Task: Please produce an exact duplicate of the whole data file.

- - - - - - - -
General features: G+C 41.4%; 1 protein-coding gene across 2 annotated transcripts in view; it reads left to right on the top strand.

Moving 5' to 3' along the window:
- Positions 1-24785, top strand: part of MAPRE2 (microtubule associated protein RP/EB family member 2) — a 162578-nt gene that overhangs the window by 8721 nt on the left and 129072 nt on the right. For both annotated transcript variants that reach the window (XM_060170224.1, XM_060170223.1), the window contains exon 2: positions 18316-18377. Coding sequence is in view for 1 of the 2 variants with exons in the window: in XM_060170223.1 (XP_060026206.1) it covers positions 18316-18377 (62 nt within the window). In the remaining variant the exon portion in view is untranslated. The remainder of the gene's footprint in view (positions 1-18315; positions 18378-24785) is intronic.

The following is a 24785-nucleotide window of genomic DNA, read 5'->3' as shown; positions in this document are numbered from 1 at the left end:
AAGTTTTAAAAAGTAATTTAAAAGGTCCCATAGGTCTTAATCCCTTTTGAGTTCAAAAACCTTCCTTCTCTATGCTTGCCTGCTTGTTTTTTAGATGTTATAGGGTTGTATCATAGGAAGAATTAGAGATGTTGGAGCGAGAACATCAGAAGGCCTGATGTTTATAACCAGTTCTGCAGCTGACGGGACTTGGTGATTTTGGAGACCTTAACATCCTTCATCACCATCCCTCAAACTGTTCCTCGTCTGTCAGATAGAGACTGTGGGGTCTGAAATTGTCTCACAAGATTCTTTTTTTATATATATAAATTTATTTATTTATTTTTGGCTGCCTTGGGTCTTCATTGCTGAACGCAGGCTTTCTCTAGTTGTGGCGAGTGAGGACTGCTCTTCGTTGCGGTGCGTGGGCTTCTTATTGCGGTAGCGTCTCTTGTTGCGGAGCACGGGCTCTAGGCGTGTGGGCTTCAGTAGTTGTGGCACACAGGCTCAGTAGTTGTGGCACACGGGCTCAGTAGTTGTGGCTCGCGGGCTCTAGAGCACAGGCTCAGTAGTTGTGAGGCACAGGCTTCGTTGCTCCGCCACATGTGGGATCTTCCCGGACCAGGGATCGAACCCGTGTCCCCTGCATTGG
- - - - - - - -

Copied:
General features: G+C 41.4%; 1 protein-coding gene across 2 annotated transcripts in view; it reads left to right on the top strand.

Moving 5' to 3' along the window:
- Positions 1-24785, top strand: part of MAPRE2 (microtubule associated protein RP/EB family member 2) — a 162578-nt gene that overhangs the window by 8721 nt on the left and 129072 nt on the right. For both annotated transcript variants that reach the window (XM_060170224.1, XM_060170223.1), the window contains exon 2: positions 18316-18377. Coding sequence is in view for 1 of the 2 variants with exons in the window: in XM_060170223.1 (XP_060026206.1) it covers positions 18316-18377 (62 nt within the window). In the remaining variant the exon portion in view is untranslated. The remainder of the gene's footprint in view (positions 1-18315; positions 18378-24785) is intronic.

The following is a 24785-nucleotide window of genomic DNA, read 5'->3' as shown; positions in this document are numbered from 1 at the left end:
AAGTTTTAAAAAGTAATTTAAAAGGTCCCATAGGTCTTAATCCCTTTTGAGTTCAAAAACCTTCCTTCTCTATGCTTGCCTGCTTGTTTTTTAGATGTTATAGGGTTGTATCATAGGAAGAATTAGAGATGTTGGAGCGAGAACATCAGAAGGCCTGATGTTTATAACCAGTTCTGCAGCTGACGGGACTTGGTGATTTTGGAGACCTTAACATCCTTCATCACCATCCCTCAAACTGTTCCTCGTCTGTCAGATAGAGACTGTGGGGTCTGAAATTGTCTCACAAGATTCTTTTTTTATATATATAAATTTATTTATTTATTTTTGGCTGCCTTGGGTCTTCATTGCTGAACGCAGGCTTTCTCTAGTTGTGGCGAGTGAGGACTGCTCTTCGTTGCGGTGCGTGGGCTTCTTATTGCGGTAGCGTCTCTTGTTGCGGAGCACGGGCTCTAGGCGTGTGGGCTTCAGTAGTTGTGGCACACAGGCTCAGTAGTTGTGGCACACGGGCTCAGTAGTTGTGGCTCGCGGGCTCTAGAGCACAGGCTCAGTAGTTGTGAGGCACAGGCTTCGTTGCTCCGCCACATGTGGGATCTTCCCGGACCAGGGATCGAACCCGTGTCCCCTGCATTGG